World Maritime News (14)

High Container Freight Rate

Contract containerized freight rates have witnessed an “astronomical” hike in the first six months of this year and are expected to remain elevated for at least the medium term. Strong demand in the US and Europe continued to be the main driver of rates performance. Port congestion and equipment shortage remain contributing factors. Carriers’ efforts to increase their fleets would not bear fruit until 2023-2024. The high freight rates of the main lines pushed up the rates of the regional route, the charter rate of vessels, and demurrage and detention charges at the leading 20 container ports.


Read more: Lloyd’s List1 | Lloyd’s List2 | Lloyd’s List3 | Lloyd’s List4 | Lloyd’s List5 | JOC1 | JOC2


Outlook of trade volume and growth

Seaborne trade growth has returned to the pre-pandemic level. According to Lloyd’s List Intelligence data, seaborne trade is expected to grow 4.2% in 2021 after falling 3.4% in 2020 during the global pandemic. The World Trade Organization (WTO) expects global trade to rise 8% in 2021 after its 5.3% drop in 2020.

The latest figures published by Container Trades Statistics show that carriers shifted 15.2 million TEUs in May, up 1.7% in April 2021 and 14.3% in May 2020. The year-to-date total of 73.3 million TEUs is 5.6% up on the corresponding period of 2019, or pre-pandemic.

Demand on both transpacific trade and Far East-Europe trade is showing no respite.


Read more:

Lloyd’s List1 | Lloyd’s List2 | Lloyd’s List3


EU’s proposal including the shipping sector to its emissions trading system

After IMO adopted new short-term measures targeting CO2 intensity in June, the focus turns to those policies that will fundamentally change behaviors and help the development and adoption of low- and zero-emissions fuels. Governments have agreed to start discussing mid-, and long-term measures as soon as October 2021.

European Commission will propose that some international voyages are included in the EU’s Emission Trading System, with a gradual coverage of the sector’s emissions beginning with 20% in 2023 and leading 100% in 2026.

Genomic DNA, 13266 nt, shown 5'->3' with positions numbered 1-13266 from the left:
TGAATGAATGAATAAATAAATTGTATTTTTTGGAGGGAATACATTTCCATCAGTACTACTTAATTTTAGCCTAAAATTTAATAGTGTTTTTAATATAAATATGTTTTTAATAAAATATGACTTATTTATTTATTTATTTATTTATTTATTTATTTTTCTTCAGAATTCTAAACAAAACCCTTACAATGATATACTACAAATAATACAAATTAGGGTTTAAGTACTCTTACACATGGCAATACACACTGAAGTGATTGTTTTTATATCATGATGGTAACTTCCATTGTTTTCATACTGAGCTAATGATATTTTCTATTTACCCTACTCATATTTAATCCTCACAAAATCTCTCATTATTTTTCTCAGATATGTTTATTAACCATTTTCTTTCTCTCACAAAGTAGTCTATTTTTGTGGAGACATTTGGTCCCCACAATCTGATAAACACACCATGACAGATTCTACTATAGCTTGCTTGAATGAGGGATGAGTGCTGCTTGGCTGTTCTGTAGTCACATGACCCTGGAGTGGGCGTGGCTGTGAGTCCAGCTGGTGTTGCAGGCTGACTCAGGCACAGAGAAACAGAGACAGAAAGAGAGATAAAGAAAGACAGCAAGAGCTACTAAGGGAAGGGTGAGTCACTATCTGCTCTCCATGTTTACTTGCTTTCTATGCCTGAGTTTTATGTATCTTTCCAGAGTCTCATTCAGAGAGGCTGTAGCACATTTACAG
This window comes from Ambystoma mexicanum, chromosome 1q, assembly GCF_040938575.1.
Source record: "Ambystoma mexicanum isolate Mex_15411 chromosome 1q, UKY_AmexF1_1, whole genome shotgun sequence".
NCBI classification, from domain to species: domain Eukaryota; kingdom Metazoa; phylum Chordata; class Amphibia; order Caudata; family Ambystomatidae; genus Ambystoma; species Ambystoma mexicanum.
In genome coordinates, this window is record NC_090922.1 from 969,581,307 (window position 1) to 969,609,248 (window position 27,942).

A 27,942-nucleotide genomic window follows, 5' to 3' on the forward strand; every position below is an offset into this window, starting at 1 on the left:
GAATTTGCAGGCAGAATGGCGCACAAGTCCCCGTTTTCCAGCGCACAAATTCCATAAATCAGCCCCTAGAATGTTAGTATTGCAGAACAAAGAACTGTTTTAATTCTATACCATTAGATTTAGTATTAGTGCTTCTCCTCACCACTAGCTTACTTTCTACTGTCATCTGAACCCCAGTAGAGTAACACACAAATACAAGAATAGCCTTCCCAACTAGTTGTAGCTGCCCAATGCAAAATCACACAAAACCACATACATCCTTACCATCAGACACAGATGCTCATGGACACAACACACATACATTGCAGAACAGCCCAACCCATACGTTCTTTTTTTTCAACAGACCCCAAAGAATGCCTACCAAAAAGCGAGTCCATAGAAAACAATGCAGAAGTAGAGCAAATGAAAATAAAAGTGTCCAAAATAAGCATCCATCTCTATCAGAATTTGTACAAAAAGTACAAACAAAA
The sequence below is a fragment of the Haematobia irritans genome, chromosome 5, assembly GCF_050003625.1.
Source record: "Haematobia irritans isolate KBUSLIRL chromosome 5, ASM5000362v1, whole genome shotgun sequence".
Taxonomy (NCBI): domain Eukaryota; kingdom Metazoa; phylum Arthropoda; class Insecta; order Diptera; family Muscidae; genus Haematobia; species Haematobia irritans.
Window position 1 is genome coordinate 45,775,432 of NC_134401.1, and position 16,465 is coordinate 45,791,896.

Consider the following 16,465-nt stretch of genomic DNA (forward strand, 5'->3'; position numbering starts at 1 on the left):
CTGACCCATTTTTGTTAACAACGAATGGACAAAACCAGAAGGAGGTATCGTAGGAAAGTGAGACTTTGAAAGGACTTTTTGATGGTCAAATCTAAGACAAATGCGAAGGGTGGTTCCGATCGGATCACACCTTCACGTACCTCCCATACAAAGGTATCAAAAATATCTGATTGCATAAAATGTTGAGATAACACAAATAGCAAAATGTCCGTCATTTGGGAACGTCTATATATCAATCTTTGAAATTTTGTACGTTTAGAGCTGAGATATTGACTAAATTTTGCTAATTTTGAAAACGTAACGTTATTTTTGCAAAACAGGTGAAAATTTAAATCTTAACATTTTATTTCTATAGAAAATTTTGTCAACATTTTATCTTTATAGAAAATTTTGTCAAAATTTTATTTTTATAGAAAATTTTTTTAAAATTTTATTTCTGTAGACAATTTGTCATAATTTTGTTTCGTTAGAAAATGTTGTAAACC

Read more: Lloyd’s List1 | Lloyd’s List2 | Lloyd’s List3 | Lloyd’s List4 | Lloyd’s List5


China sees shipping as a potential target for the national carbon market

China is exploring the idea of adding shipping into a national carbon trading market as a way of decarbonizing the country’s maritime sector, according to a government official.

As the talks are at an early stage, there is no clear pathway and timetable for the implementation of the measures. He said China needs to actively participate in the negotiations at the IMO and within the UNFCCC to guide the making of international rules and form fair and reasonable institutional arrangements.


Read more: Lloyd’s List


CMA CGM launches waste power project

The CMA CGM-led Coalition for the Energy of the Future has launched a feasibility study to trial the production of bio-LNG in France. The Project will allow the transformation of household waste from the Aix-Marseille-Provence region into liquefied biomethane. The bio-LNG will then be used for CMA CGM’s LNG-powered vessels. The carrier said bio-LNG made it possible to reduce greenhouse gas emissions by at least 67% compared with very low-sulfur fuel oil from well-to-wake.


Read more: Lloyd’s List


Ever Given left Suez Canal

Ever Given left the canal’s Great Bitter Lake anchorage after an estimated $550 million settlement was paid. According to the Suez Canal Authority, Ever Given’s master was solely responsible for the decisions and actions that led to the blockage of the Suez Canal.


Read more: Lloyd’s List